{"_id":"57bf3166b9333b0e006d4f4a","category":{"_id":"5744b1fb55d65a0e00b436e1","project":"54774d9af3736008009e9e0e","__v":0,"version":"56a0bd9e3697d80d002ac5e7","sync":{"url":"","isSync":false},"reference":false,"createdAt":"2016-05-24T19:56:43.747Z","from_sync":false,"order":1,"slug":"getting-started","title":"Getting Started"},"parentDoc":null,"project":"54774d9af3736008009e9e0e","__v":0,"user":"56703d17e10ecb0d0004eed8","version":{"_id":"56a0bd9e3697d80d002ac5e7","project":"54774d9af3736008009e9e0e","__v":20,"createdAt":"2016-01-21T11:14:38.131Z","releaseDate":"2016-01-21T11:14:38.131Z","categories":["56a0bd9f3697d80d002ac5e8","56a0bd9f3697d80d002ac5e9","56a0bd9f3697d80d002ac5ea","56a0bd9f3697d80d002ac5eb","56b098a43a5b810d00745e3f","56b098da8f7a4f0d0029dd10","56d5a8ecf612b80b00fb69cd","570989853ab43c0e0072b2d6","571006aa10300c0e007f6133","5735a52431a73b1700887ca0","5744b0529e045c0e00b7a7a2","5744b1d0b56d431700d8a4fb","5744b1fb55d65a0e00b436e1","5744b218f9c7411700ce560e","5744b220f9c7411700ce560f","5744b2259e045c0e00b7a7a7","5744b22cf8b79f0e00de6a2d","5744b23155d65a0e00b436e4","5744b242c758290e00fbc235","5744b2569e045c0e00b7a7a8","5756a3f2bb92962900dafe3d","57ee23e81e42900e0014a42f","581c822c98676e0f00d240ef"],"is_deprecated":false,"is_hidden":false,"is_beta":false,"is_stable":true,"codename":"Sockets","version_clean":"1.1.0","version":"1.1"},"updates":[],"next":{"pages":[],"description":""},"createdAt":"2016-08-25T17:56:54.134Z","link_external":false,"link_url":"","githubsync":"","sync_unique":"","hidden":false,"api":{"settings":"","results":{"codes":[]},"auth":"required","params":[],"url":""},"isReference":false,"order":3,"body":"Chapter Contents:\n1. [Step 1: Opening Your Instance](#step-1-opening-your-instance)\n2. [Step 2: Creating a Connection to your Syncano Instance's API](#step-2-creating-a-connection-to-your-syncano-insta)\n3. [Step 3: Creating a Data Endpoint Socket](#step-3-creating-a-data-endpoint-socket)\n4. [Step 4: Creating News Item Data Objects](#step-4-creating-news-item-data-objects)\n5. [Step 5: Creating a Schedule Socket](#step-5-creating-a-schedule-socket)\n\nThis tutorial will show you how to wire up a basic Hacker News clone with Syncano. You can utilize Syncano to handle the traditional backend functions of your app such as data management, user authentication, schedules, and realtime communication. This tutorial will focus on two key pieces of Syncano functionality: Data Objects and Scripts.\n\nWe already have the front-end for our **<a href=\"http://bit.ly/syncano-news\" target=\"_blank\">Hacker News clone</a>**, so you don't have to worry about designing it. You'll want to keep this tab open since we'll be referring back to it throughout this tutorial. You may notice that it doesn't look very much like Hacker News at this point, but don't worry! We'll be setting it up shortly to work with Syncano.\n[block:html]\n{\n  \"html\": \"<div style=\\\"text-align:center;\\\">\\n  <a href=\\\"http://bit.ly/syncano-news\\\" target=\\\"_blank\\\">\\n    <button class=\\\"mainBtn\\\" style=\\\"background-color:white;border:solid 2px rgb(28,118,213);padding:1.5em;color:rgb(28,118,213);border-radius:0.25em;\\\">\\n      <span style=\\\"font-size:1.75rem;\\\">Open Hacker News Clone</span>\\n    </button>\\n  </a>\\n</div>\"\n}\n[/block]\nYou'll also need to make sure you've signed up with a <a href=\"https://www.syncano.io\" target=\"_blank\">Syncano account</a>. After you've signed up, or if you already have an account, please open <a href=\"https://dashboard.syncano.io/\" target=\"_blank\">your Dashboard</a>.\n[block:api-header]\n{\n  \"type\": \"basic\",\n  \"title\": \"Step 1: Opening Your Instance\"\n}\n[/block]\nEverything in Syncano lives in an Instance. You can think of each Instance as a project for your application. One Instance can be used for multiple apps, but we suggest using one Instance per app. You can also use one Instance for let's say both the desktop and mobile versions of your app. \n\nPlease use the images below to locate where you are in the Dashboard, and then open your Instance.\n\nIf you just signed up, your first Instance was created for you. You may already have your Instance open, which will look similar to the image below:\n[block:image]\n{\n  \"images\": [\n    {\n      \"image\": [\n        \"https://files.readme.io/37f8432-new_open_instance.png\",\n        \"new open instance.png\",\n        1920,\n        983,\n        \"#e8e8e9\"\n      ]\n    }\n  ]\n}\n[/block]\nBut instead if you see the Instance list page as seen below, then open the Instance you want to use for this tutorial:\n\n\n[block:image]\n{\n  \"images\": [\n    {\n      \"image\": [\n        \"https://files.readme.io/5e81e52-instance-list-cropped.png\",\n        \"instance-list-cropped.png\",\n        1920,\n        520,\n        \"#2d4b7c\"\n      ]\n    }\n  ]\n}\n[/block]\n[//]: # (To create an Instance, simply click the big blue \"Add\" button at the top of the page.)\n\n[//]: # (![add-instance](https://www.syncano.io/blog/content/images/2016/07/add-instance.png))\n\n[//]: # (Then you'll give your Instance a name, a description if you'd like, and select \"Confirm\".)\n\n[//]: # (![create-instance](https://www.syncano.io/blog/content/images/2016/07/Screen-Shot-2016-07-18-at-11-45-37-AM.png))\n\n[//]: # (Congratulations! You've created your first Instance. Click on the Instance name to enter that Instance's Dashboard.)\n\n#### How the Syncano Dashboard Works\n\nThe Dashboard is where you can add different Sockets, or building blocks, to your application. These Sockets can be used as standalone pieces of your app, or they can be combined for even greater functionality.\n\nEverything you create in the Dashboard will be saved as part of your Instance's unique API. From the client-side of your app, you'll be able to interact with your Instance's API through HTTP calls or through your favorite coding language via <a href=\"http://docs.syncano.io/docs/syncano-libraries\" target=\"_blank\">Syncano's many libraries</a>.\n[block:api-header]\n{\n  \"type\": \"basic\",\n  \"title\": \"Step 2: Creating a Connection to your Syncano Instance's API\"\n}\n[/block]\nYou'll want to go ahead and connect your Instance with our Hacker News front-end (the link you kept open from the intro). To do this, we need two things:\n\n1. An API Key\n2. Your Instance name\n\n#### Creating an API Key\nWhen making a connection to your Syncano Instance, you'll need an API Key. In this example, we will use an API Key with a special flag that ignores any permissions set on your data. For the purpose of this tutorial, we won't explain how this flag works, but you can read more about [permissions here](doc:authentication).\n\nFirst, open your API Key Manager by click on \"API Keys\" in the lower part of the Dashboard side bar as highlighted in red below:\n[block:image]\n{\n  \"images\": [\n    {\n      \"image\": [\n        \"https://files.readme.io/bd724db-highlight-api-keys.png\",\n        \"highlight-api-keys.png\",\n        1920,\n        983,\n        \"#e8e8e9\"\n      ]\n    }\n  ]\n}\n[/block]\nThen, create an API Key that matches the following image:\n[block:image]\n{\n  \"images\": [\n    {\n      \"image\": [\n        \"https://files.readme.io/a098314-api_key_creation.png\",\n        \"api key creation.png\",\n        992,\n        707,\n        \"#f7f7f8\"\n      ]\n    }\n  ]\n}\n[/block]\n**Copy the new API Key and save it for later!**\n\n#### Getting your Instance name\nYour Instance Name can be found at the top left corner of your Dashboard. In the screenshot below, it is \"nameless-pine-8974\".\n\n\n[block:image]\n{\n  \"images\": [\n    {\n      \"image\": [\n        \"https://files.readme.io/fb9359e-highlight-instance-name.png\",\n        \"highlight-instance-name.png\",\n        1920,\n        572,\n        \"#314a78\"\n      ]\n    }\n  ]\n}\n[/block]\nBack in the Hacker News clone, select \"Link Account\" from the top menu. Paste your API Key and Instance name in the spaces provided and hit \"Submit\". If the link is successful, you should see the \"Account successfully linked!\" message.\n\n![link-account](https://www.syncano.io/blog/content/images/2016/08/Screen-Shot-2016-08-18-at-9-41-03-AM.png)\n\nNext, we'll set up a Data Endpoint and some Data Objects for the News Items that we'll be displaying on this page.\n[block:api-header]\n{\n  \"type\": \"basic\",\n  \"title\": \"Step 3: Creating a Data Endpoint Socket\"\n}\n[/block]\n\n[block:callout]\n{\n  \"type\": \"info\",\n  \"body\": \"A Data Endpoint Socket is a customized endpoint that you can make a request to which will allow you to retrieve your data!\\n\\nIt will return your data with any of the custom filters or in the specific order that you set on the configuration of the Socket. <a href=\\\"http://docs.syncano.io/docs/endpoints-data\\\" target=\\\"_blank\\\">Learn more about Data Endpoint Sockets</a>\",\n  \"title\": \"Data Endpoint Socket\"\n}\n[/block]\nOur Hacker News clone wouldn't be complete without allowing users to upload and upvote interesting links they find from around the Internet. We'll call these `News Items` and we'll need to set up a Data Endpoint for them in our app.\n\nTo do this, we'll navigate back to the Syncano Dashboard and create a new Data Endpoint. First, click `ADD` in the top right corner, or next to the Data Endpoint box as seen below:\n[block:image]\n{\n  \"images\": [\n    {\n      \"image\": [\n        \"https://files.readme.io/3d88b5b-Add-Button-Screen.png\",\n        \"Add-Button-Screen.png\",\n        1920,\n        364,\n        \"#304a78\"\n      ]\n    }\n  ]\n}\n[/block]\n\n[block:image]\n{\n  \"images\": [\n    {\n      \"image\": [\n        \"https://files.readme.io/f624ba8-Add-Data-Endpoint.png\",\n        \"Add-Data-Endpoint.png\",\n        1920,\n        625,\n        \"#304b78\"\n      ]\n    }\n  ]\n}\n[/block]\nWe're going to name our Data Endpoint `get_news_items` simply because it's going to do just that! It will get our news items and send it to our app as a nicely formatted JSON when we make a request to it. The great thing about creating a Data Endpoint is that you can create a Class right inside the creation screen. We'll get into what a Class is in a second, but for now fill out Step 1 of the Data Endpoint creation like this:\n[block:image]\n{\n  \"images\": [\n    {\n      \"image\": [\n        \"https://files.readme.io/0a77d3e-Data_Endpoint_Step_1.png\",\n        \"Data Endpoint Step 1.png\",\n        1035,\n        575,\n        \"#2d70a8\"\n      ]\n    }\n  ]\n}\n[/block]\n\n[block:callout]\n{\n  \"type\": \"info\",\n  \"title\": \"What is a Class?\",\n  \"body\": \"A Class is a template for data objects you will be storing in Syncano. In order to be able to add Data Objects, you have to define a Class for that type of data object. In this example, the Class will define the template for each `news item`.\\n<a href=\\\"http://docs.syncano.io/docs/classes-overview\\\" target=\\\"_blank\\\">You can learn more about Classes here.</a>\"\n}\n[/block]\nThe next screen you're going to see is a Class creation screen. This is where you'll define the template for each individual `news item`.\n\nYou'll want a `title` field that is of type `string` so that each data object can have the name of the article, a `url` field also of type `string` to store the articles URL, and an `upvotes` field that is of type integer so we can measure the amount of upvotes each `news item` has.\n\nYou'll also notice that we checked the \"Order\" box on the upvotes field. This is so we can `get` our data sorted by upvotes, sending the `news item` with the highest amount of upvotes to the top.\n[block:image]\n{\n  \"images\": [\n    {\n      \"image\": [\n        \"https://files.readme.io/d6a8750-Data_Endpoint_Step_2_-_Class.png\",\n        \"Data Endpoint Step 2 - Class.png\",\n        1011,\n        946,\n        \"#f6f7f7\"\n      ]\n    }\n  ]\n}\n[/block]\nThe last step is to configure the specific fields that will be retrieved when making a request. We can choose to only see one field, all of the fields, or anywhere in between. We can also choose how many, the order in which they are sorted, and any other specific query in case you want to for example see only a specific date range!\n\nMake sure yours matches the image below:\n[block:image]\n{\n  \"images\": [\n    {\n      \"image\": [\n        \"https://files.readme.io/f1b3303-Data-Endpoint-Step-3.png\",\n        \"Data-Endpoint-Step-3.png\",\n        1058,\n        864,\n        \"#ececec\"\n      ]\n    }\n  ]\n}\n[/block]\nThat's it! You're Data Endpoint is configured. As long as you entered your API Key and Instance information as mentioned above, you're all set!\n[block:api-header]\n{\n  \"type\": \"basic\",\n  \"title\": \"Step 4: Creating News Item Data Objects\"\n}\n[/block]\n\nNow that we have our Class set up through creating our Data Endpoint, we need to add Data Objects. There are a couple of ways to do this.\n\nOne way is to add them directly from the Syncano Dashboard by clicking on the blue box in the Data Objects column of the Class you want, then adding Data Objects by selecting the \"+\" button at the top.\n\nOr, like in our case here, you can use the API to allow users to be able to create news items directly from our Hacker News app. Luckily, our app is already wired up to create news items when the \"Add a News Item\" form is submitted.\n\nIf you connected the app to your Syncano Instance correctly, you should be able to create news items and they will appear on the screen.\n\n![create-news-item](https://www.syncano.io/blog/content/images/2016/07/Screen-Shot-2016-07-18-at-4-17-08-PM.png)\n\nYou can also upvote news items and the order will change based on what news items have the most votes.\n\nThis form makes calls to the Syncano API to create new Data Objects when the form is submitted. It also increments each news item's `upvotes` property when the up arrow is clicked.\n\nBehind the scenes, the app is accessing the Syncano API through the JavaScript library. You can learn more about the JavaScript library [here](http://docs.syncano.io/docs/javascript).\n\nThis is a basic example of data management with Syncano. Class properties are very customizable, so you can add any fields you deem necessary to your future Classes!\n[block:api-header]\n{\n  \"type\": \"basic\",\n  \"title\": \"Step 5: Creating a Schedule Socket\"\n}\n[/block]\nNow that we have our data, let's add a new feature to this app. What if we wanted to \"review\" and delete news items that didn't have any upvotes each day?\n\nTo do this, we're going to create a Schedule Socket. This Socket will run a specific Script at the interval or schedule you set. Scripts are snippets of code that can be run to perform custom functions in Syncano. These custom functions can be anything your creative brain can think of and are a great way to interface with third-party API's.\n\nScripts can currently be written in Node, Go, PHP, Python, Ruby, and Swift. If you know any third-party API libraries that utilize one of these runtimes, you can include them directly in your Script just like you would normally. Most common API's are supported, but if the one you want to use isn't, simply make a request on <a href=\"https://github.com/Syncano\" target=\"_blank\">GitHub</a> or via the blue \"?\" at the bottom of the Dashboard to add it.\n\nIn our case, we want to write a Schedule Socket that will check our news items and delete those with no upvotes on a daily basis - let's say 12am UTC.\n\nFirst, let's go back to our Sockets page so we can add a Schedule Socket.\n[block:image]\n{\n  \"images\": [\n    {\n      \"image\": [\n        \"https://files.readme.io/2ee7d33-Add-Button-Screen.png\",\n        \"Add-Button-Screen.png\",\n        1920,\n        364,\n        \"#304a78\"\n      ]\n    }\n  ]\n}\n[/block]\nThen click `ADD` in the Schedule Socket box.\n[block:image]\n{\n  \"images\": [\n    {\n      \"image\": [\n        \"https://files.readme.io/8353bbf-Add-Schedule-Socket.png\",\n        \"Add-Schedule-Socket.png\",\n        838,\n        648,\n        \"#cbd3cf\"\n      ]\n    }\n  ]\n}\n[/block]\nThe next screen you'll see is where you fill out the details for the Schedule. Create a Script called `clean_up` by typing that name in the \"Script\" input field. Then set the Crontab, which tells the Schedule Socket how often it should run, to \"Run once a day at midnight\" or `0 0 * * *`. Lastly, set the timezone to UTC (you can also pick your timezone if you'd like).\n\nMake sure it all looks like this:\n[block:image]\n{\n  \"images\": [\n    {\n      \"image\": [\n        \"https://files.readme.io/cb375b2-Schedule-Step-1.png\",\n        \"Schedule-Step-1.png\",\n        1055,\n        840,\n        \"#f5f5f5\"\n      ]\n    }\n  ]\n}\n[/block]\nNext it will open the Script creation screen, which you will fill out as follows:\n[block:image]\n{\n  \"images\": [\n    {\n      \"image\": [\n        \"https://files.readme.io/639fd9e-Schedule-Step-2-Script.png\",\n        \"Schedule-Step-2-Script.png\",\n        1006,\n        731,\n        \"#f5f5f5\"\n      ]\n    }\n  ]\n}\n[/block]\nCongrats! You've done it. Now we're going to open this Script so we can add the code (otherwise your schedule will run and nothing will happen!)\n\n### Editing the Script\n\nAssuming you haven't left the Sockets page yet, click on the link in the \"Script\" column of your new Schedule Socket labeled `clean_up` to open that Script. \n[block:image]\n{\n  \"images\": [\n    {\n      \"image\": [\n        \"https://files.readme.io/b63344d-Schedule-Row.png\",\n        \"Schedule-Row.png\",\n        1629,\n        160,\n        \"#e1e4e0\"\n      ]\n    }\n  ]\n}\n[/block]\nThis is a just a shortcut - you could instead click \"Scripts\" under \"Snippets\" using the left side-bar, and then click on `clean_up`. Your screen should now look something like this:\n[block:image]\n{\n  \"images\": [\n    {\n      \"image\": [\n        \"https://files.readme.io/2abc07f-new-script-cropped.png\",\n        \"new-script-cropped.png\",\n        1920,\n        796,\n        \"#2e4b7a\"\n      ]\n    }\n  ]\n}\n[/block]\nOn this screen, you can enter code into the code editor. For our Script, we'll enter the following code.\n[block:code]\n{\n  \"codes\": [\n    {\n      \"code\": \"var Syncano = require('syncano'); // import Syncano JS Library\\nvar connection = Syncano({ // set up API connection\\n    apiKey: CONFIG.apiKey,\\n    defaults: {instanceName: META.instance} // the Instance this Script is in\\n});\\nvar className = CONFIG.className; // setting the class name\\n\\n// List all of the objects in your Class\\nconnection.DataObject.please().list({className: className})\\n  .then(function(items) {\\n    items.forEach(function(item) {\\n      if (item.upvotes === 0) { // if no upvotes, delete object\\n        var itemToDelete = {\\n          id: item.id,\\n          className: className\\n        };\\n        // then delete the item through the API\\n        connection.DataObject.please().delete(itemToDelete).then(function(){\\n          console.log(\\\"Item successfully deleted\\\"); \\n        });\\n      }\\n    });\\n\\t});\",\n      \"language\": \"javascript\"\n    }\n  ]\n}\n[/block]\nThis Script calls Syncano using the JavaScript library. It pulls the list of news items and checks for the ones with no upvotes. It then deletes those news items.\n\nBefore we can run this Script, we just need to add values to a few config variables. This can be done on the right hand side of the code editor where it says \"Config\":\n[block:image]\n{\n  \"images\": [\n    {\n      \"image\": [\n        \"https://files.readme.io/c33b5ee-filled_config.png\",\n        \"filled config.png\",\n        534,\n        607,\n        \"#f0f0f0\"\n      ]\n    }\n  ]\n}\n[/block]\nAny config variable you add can be accessed in your code. For example, in NodeJS you can use the `CONFIG.keyName` syntax as seen in the code above. <a href=\"http://docs.syncano.io/docs/snippets-scripts#scripts-data-dictionaries-args-config-global-confi\" target=\"_blank\">Read more about CONFIG here</a>.\n\nWe'll need config variables for `apiKey` and `className` to get this Script to run properly.\n\nThe `apiKey` config will be the same API Key we used earlier we used earlier, and `className` should be set to `news_item`.\n\nOnce we have everything configured properly, let's test the Script. Go back to your `news_item` Class and create a new Data Object. Give it the title `should delete` and make sure it has 0 upvotes.\n\nReturn back to the Hacker News tab to make sure your `should delete` news item is there.\n\nNow, go to the Script we just wrote and configured and click \"Run\". The Script should run without any errors. Go back to the Hacker News app and the `should delete` news item should no longer be there!\n\nSince we set up the Schedule Socket, everyday at 12am UTC this Script will run and delete any `news items` that have zero upvotes.\n[block:api-header]\n{\n  \"type\": \"basic\",\n  \"title\": \"What's Next?\"\n}\n[/block]\nThere are an infinite amount of things you could do next with the Syncano. Here are a couple suggestions!\n\n#### Even More Sockets!\nSockets, as we mentioned in this guide, are your building blocks on Syncano. There are many things you can do with them like schedule tasks, trigger Scripts based on data changes, delivery real time data updates and Push Notifications to your users, and more! [Read more about Sockets here](http://docs.syncano.io/docs/syncano-what-are-sockets).\n\n#### Example Apps\n[Here you will find a bunch of Example Apps](http://docs.syncano.io/docs/example-apps) that you can build on Syncano. They will help you understand how to use more features of the platform, as well as show you how to use our various Libraries and SDKs.","excerpt":"This Syncano Quick Start tutorial will show you how to wire up a basic Hacker News clone","slug":"quick-start-tutorial","type":"basic","title":"Quick Start Tutorial"}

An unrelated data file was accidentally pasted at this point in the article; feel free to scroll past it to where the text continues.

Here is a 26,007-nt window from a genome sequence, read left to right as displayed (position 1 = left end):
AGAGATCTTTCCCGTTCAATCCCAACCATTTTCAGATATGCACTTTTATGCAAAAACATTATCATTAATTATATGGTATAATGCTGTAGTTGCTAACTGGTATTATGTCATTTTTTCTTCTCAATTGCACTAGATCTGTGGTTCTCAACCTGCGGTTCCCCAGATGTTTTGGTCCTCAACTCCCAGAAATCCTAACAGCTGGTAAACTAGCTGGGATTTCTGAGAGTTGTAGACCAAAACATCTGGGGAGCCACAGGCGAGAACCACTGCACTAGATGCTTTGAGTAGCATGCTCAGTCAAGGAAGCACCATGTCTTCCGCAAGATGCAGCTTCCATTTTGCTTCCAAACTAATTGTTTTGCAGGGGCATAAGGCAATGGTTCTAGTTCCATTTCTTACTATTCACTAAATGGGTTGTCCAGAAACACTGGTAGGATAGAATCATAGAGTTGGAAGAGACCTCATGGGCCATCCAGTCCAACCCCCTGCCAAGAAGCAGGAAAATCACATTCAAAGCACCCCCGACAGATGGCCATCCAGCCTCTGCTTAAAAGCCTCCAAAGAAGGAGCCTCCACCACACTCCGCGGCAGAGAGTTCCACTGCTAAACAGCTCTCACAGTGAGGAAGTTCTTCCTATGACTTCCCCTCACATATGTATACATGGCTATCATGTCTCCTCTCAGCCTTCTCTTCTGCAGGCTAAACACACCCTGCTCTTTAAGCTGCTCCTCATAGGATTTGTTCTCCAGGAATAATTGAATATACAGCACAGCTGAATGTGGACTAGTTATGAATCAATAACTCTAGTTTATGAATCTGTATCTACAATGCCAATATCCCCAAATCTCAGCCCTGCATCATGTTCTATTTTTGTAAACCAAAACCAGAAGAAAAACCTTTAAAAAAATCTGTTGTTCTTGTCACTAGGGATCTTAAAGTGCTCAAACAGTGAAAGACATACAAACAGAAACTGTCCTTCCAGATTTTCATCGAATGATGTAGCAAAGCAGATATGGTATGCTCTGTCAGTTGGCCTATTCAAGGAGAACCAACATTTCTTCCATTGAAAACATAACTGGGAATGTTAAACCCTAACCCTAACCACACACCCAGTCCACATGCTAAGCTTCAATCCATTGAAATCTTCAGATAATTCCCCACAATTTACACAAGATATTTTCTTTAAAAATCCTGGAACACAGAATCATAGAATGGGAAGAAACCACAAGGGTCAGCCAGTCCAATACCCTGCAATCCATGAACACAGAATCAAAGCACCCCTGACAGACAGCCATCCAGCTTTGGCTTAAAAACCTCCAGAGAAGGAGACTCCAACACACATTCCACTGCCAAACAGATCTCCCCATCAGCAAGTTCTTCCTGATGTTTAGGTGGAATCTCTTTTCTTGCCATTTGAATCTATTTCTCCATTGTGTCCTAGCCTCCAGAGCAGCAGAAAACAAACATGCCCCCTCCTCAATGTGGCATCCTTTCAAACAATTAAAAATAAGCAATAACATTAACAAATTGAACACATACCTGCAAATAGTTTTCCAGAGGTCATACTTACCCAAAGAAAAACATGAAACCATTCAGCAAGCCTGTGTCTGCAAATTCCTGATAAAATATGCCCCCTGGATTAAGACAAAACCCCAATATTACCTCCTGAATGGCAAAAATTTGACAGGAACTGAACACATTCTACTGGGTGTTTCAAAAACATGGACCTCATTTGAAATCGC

Quick Start Tutorial